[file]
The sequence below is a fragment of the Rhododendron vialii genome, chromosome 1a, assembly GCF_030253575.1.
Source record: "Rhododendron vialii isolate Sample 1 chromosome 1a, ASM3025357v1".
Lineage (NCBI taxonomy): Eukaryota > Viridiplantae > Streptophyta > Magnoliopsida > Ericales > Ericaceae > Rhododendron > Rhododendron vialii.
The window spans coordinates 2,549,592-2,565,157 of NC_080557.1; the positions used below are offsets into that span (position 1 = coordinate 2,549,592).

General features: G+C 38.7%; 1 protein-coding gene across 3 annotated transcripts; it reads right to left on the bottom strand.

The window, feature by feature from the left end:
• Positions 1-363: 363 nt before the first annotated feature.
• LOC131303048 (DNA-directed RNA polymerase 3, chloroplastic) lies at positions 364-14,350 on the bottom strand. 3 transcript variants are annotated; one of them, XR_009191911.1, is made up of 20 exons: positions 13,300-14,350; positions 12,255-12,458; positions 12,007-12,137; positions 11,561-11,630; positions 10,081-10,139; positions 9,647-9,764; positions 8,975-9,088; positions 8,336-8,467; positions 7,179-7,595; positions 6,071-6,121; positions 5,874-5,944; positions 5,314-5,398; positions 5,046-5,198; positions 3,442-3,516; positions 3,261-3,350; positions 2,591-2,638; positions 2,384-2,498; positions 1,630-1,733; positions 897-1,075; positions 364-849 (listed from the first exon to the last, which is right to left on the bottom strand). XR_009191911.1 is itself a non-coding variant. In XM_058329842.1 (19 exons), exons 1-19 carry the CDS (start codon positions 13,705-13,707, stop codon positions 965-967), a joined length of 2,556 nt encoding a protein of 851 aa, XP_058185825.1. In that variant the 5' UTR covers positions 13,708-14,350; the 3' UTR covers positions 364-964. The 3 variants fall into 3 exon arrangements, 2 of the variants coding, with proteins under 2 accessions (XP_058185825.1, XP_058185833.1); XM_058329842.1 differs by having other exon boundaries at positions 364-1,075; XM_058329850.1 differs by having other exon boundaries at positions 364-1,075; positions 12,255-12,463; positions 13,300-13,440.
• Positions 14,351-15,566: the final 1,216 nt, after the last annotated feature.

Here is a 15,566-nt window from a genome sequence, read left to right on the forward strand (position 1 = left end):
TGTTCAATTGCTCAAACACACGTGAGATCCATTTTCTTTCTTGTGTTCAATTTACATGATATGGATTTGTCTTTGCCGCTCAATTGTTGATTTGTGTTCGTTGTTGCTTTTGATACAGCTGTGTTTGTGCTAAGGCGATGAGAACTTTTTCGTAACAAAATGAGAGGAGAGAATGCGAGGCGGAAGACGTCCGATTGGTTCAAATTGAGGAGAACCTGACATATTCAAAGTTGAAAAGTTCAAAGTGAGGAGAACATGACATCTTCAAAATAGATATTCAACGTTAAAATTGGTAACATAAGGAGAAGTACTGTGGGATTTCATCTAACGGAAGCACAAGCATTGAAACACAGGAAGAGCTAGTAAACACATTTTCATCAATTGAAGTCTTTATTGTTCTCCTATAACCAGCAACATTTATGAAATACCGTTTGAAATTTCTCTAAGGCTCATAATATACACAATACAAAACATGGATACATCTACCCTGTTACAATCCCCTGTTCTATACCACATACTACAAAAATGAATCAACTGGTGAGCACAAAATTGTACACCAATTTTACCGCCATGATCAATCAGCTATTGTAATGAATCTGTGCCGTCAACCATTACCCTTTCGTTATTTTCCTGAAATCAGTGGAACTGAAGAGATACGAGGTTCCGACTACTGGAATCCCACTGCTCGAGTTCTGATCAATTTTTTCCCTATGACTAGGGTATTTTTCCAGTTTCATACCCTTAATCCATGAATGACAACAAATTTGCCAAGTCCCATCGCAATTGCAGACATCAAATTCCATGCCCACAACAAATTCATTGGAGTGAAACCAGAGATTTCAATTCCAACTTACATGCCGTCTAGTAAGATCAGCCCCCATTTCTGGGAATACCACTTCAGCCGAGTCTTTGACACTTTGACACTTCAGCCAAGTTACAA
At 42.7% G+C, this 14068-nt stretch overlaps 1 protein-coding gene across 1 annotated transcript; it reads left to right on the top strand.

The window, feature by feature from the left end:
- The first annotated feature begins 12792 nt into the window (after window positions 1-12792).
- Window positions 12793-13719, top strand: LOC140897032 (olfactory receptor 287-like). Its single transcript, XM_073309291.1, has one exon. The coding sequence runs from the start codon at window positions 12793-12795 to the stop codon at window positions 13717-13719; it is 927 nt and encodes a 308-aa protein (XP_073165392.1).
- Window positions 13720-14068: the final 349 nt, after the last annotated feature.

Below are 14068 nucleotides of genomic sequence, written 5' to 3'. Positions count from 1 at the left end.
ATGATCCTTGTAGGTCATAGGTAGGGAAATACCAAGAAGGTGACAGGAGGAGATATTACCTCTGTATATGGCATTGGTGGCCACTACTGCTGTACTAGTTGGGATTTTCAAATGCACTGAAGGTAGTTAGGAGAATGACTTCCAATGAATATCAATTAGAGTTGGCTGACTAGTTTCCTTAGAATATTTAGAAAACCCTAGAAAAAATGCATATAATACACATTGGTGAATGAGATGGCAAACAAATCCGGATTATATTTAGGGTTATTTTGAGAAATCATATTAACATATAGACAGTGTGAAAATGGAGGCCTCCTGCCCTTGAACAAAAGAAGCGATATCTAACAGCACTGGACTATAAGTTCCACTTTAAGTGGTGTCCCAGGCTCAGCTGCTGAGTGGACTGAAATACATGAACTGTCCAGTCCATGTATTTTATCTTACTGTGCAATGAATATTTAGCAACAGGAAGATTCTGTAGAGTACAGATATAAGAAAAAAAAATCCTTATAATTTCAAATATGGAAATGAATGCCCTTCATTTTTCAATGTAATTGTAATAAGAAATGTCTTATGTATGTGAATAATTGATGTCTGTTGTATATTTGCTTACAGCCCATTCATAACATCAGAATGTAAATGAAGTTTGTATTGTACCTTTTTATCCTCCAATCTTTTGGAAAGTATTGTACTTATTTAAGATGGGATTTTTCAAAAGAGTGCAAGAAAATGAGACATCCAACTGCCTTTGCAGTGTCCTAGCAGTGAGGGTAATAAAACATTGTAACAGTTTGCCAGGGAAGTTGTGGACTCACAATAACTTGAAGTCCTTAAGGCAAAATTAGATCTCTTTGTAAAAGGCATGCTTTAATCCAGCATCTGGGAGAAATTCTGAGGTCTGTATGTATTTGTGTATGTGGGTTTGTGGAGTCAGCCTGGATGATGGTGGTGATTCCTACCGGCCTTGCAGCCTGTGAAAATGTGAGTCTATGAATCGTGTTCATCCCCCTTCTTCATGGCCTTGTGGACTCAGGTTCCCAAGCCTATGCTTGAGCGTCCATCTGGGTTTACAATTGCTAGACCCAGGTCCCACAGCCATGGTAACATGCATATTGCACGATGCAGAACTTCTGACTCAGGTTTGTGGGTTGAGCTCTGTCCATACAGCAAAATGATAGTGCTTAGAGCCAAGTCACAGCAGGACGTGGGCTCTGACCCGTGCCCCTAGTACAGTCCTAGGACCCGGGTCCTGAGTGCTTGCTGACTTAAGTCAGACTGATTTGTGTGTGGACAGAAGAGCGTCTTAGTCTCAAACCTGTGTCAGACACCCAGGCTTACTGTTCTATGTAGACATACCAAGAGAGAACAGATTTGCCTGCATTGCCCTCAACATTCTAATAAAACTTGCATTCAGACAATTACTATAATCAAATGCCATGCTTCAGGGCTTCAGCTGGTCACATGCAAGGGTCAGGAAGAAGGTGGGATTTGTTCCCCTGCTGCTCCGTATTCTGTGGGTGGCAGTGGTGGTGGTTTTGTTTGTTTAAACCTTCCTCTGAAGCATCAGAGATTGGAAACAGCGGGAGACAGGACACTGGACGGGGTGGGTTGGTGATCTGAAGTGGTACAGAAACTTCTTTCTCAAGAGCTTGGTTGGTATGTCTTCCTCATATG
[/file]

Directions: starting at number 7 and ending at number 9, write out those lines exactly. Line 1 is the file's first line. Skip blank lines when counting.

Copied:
• Positions 1-363: 363 nt before the first annotated feature.
• LOC131303048 (DNA-directed RNA polymerase 3, chloroplastic) lies at positions 364-14,350 on the bottom strand. 3 transcript variants are annotated; one of them, XR_009191911.1, is made up of 20 exons: positions 13,300-14,350; positions 12,255-12,458; positions 12,007-12,137; positions 11,561-11,630; positions 10,081-10,139; positions 9,647-9,764; positions 8,975-9,088; positions 8,336-8,467; positions 7,179-7,595; positions 6,071-6,121; positions 5,874-5,944; positions 5,314-5,398; positions 5,046-5,198; positions 3,442-3,516; positions 3,261-3,350; positions 2,591-2,638; positions 2,384-2,498; positions 1,630-1,733; positions 897-1,075; positions 364-849 (listed from the first exon to the last, which is right to left on the bottom strand). XR_009191911.1 is itself a non-coding variant. In XM_058329842.1 (19 exons), exons 1-19 carry the CDS (start codon positions 13,705-13,707, stop codon positions 965-967), a joined length of 2,556 nt encoding a protein of 851 aa, XP_058185825.1. In that variant the 5' UTR covers positions 13,708-14,350; the 3' UTR covers positions 364-964. The 3 variants fall into 3 exon arrangements, 2 of the variants coding, with proteins under 2 accessions (XP_058185825.1, XP_058185833.1); XM_058329842.1 differs by having other exon boundaries at positions 364-1,075; XM_058329850.1 differs by having other exon boundaries at positions 364-1,075; positions 12,255-12,463; positions 13,300-13,440.
• Positions 14,351-15,566: the final 1,216 nt, after the last annotated feature.